Valentine itself is located in the Sandhills, home to an expanse of dunes not typically associated with Nebraska. The town lives up to its name, its street signs decorated in hearts and outgoing mail postmarked with romantic designs.

5 International Quilt Museum

People have been crafting quilts for centuries not only to keep warm but to tell meaningful stories about life. Their cultural significance is on full display at the International Quilt Museum in Lincoln, where guests will gain an immense appreciation for the highly underrated art.

Opened in 2008, the museum hosts the most extensive collection of quilts in the world. Pieces from 30 countries represent the evolution of quiltmaking from the early 1700s to the present day. The museum features a permanent collection of intricately crafted quilts and rotating exhibits highlighting the progression of modern-day artisans.

4 Indian Cave State Park

Yep, Nebraska has caves, too. Situated along the Missouri River in Shubert, Indian Cave State Park is home to a large, explorable sandstone cave. A wooden boardwalk takes visitors across the cave wall, where they will see prehistoric petroglyphs left by early Native Americans.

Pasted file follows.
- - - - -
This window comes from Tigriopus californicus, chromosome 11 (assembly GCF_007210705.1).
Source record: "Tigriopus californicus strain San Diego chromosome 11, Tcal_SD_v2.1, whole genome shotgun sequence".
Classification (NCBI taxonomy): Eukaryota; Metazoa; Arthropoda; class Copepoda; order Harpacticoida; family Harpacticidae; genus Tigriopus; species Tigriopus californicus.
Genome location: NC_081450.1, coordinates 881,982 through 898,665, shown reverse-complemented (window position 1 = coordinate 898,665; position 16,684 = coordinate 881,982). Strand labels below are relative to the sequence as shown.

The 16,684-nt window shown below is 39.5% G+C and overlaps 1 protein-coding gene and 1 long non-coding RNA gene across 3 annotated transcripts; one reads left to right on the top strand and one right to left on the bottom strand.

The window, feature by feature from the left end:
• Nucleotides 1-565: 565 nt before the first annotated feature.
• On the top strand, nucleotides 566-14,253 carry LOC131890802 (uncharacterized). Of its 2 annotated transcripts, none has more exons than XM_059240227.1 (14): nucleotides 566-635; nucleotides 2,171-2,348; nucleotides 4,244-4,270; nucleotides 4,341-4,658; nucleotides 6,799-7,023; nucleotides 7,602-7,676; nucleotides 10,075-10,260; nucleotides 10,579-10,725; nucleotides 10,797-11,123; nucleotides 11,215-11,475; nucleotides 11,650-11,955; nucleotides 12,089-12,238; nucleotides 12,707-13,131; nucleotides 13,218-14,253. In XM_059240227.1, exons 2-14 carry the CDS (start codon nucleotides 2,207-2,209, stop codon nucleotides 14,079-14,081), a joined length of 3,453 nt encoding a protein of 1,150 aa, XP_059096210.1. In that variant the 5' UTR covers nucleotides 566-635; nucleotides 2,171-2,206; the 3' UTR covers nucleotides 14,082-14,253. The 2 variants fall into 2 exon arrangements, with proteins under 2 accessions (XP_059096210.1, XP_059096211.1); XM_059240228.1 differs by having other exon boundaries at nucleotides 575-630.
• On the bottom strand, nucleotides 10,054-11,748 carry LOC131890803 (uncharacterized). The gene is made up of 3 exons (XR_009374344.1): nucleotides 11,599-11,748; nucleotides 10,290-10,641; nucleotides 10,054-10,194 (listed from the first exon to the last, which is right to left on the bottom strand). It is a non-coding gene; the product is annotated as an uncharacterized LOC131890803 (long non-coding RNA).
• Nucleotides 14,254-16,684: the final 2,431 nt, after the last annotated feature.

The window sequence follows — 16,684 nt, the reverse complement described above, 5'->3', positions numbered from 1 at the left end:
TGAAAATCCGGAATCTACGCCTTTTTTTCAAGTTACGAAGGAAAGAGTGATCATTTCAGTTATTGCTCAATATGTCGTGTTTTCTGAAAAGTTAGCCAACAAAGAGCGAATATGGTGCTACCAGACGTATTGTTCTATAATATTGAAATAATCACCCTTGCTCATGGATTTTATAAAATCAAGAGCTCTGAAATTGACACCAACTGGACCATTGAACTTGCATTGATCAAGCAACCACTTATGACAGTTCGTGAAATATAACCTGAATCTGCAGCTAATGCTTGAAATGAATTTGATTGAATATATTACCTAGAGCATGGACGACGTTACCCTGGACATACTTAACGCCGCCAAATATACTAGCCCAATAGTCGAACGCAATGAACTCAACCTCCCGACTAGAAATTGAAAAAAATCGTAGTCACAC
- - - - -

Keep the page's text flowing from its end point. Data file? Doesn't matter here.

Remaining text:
The park also hosts live history weekends in a restored schoolhouse and general store, demonstrating old-fashioned craft-making. There are over 22 miles of trails to explore, making it an ideal spot for those looking for a nature-filled day trip.

Related: Visiting Petrified Forest National Park: Home Of Petrified Woodland, Fossils, And Petroglyphs

3 Henry Doorly Zoo & Aquarium

The Henry Doorly Zoo and Aquarium has been ranked among the world's top five zoos more than once, and its unique exhibits prove it deserves the honor. The 160-acre zoo features hundreds of plants and animals from around the world.

The Asian Highlands takes visitors from grassy flatlands to the Himalayas, seeing animals like the red panda, sloth bear, and snow leopard along the way. Kingdom of the Night turns daytime on its head as guests witness the activity of nocturnal animals like crocodiles, bats, and alligators in gorgeously constructed habitats.

2 Toadstool Geologic Park

Often described as a "moonscape," the rock formations at Toadstool Geologic Park in Harrison will not only make people question which state they're in but also what planet they're on. It might be hard to believe that Nebraska used to be a subtropical environment that attracted a wide variety of wildlife, but the proof is in the fossils found in the expanse of Nebraska's very own badlands. Visitors can take the mile-long interpretive loop trail to view the fossilized remains of saber-toothed cats and ancient horses located in this otherworldly geological wonder.

1 Joslyn Castle

The Joslyn Castle was built in 1902 to house the family of George Joslyn, who gained his wealth in the bustling newsprint business. The mansion in Omaha's Gold Coast Historic District features 35 luxuriously furnished rooms open to the public for admiration. Visitors can learn about the lasting legacy of the Joslyn family in Nebraska and beyond while touring the impressive estate that also contains lavish gardens and a greenhouse.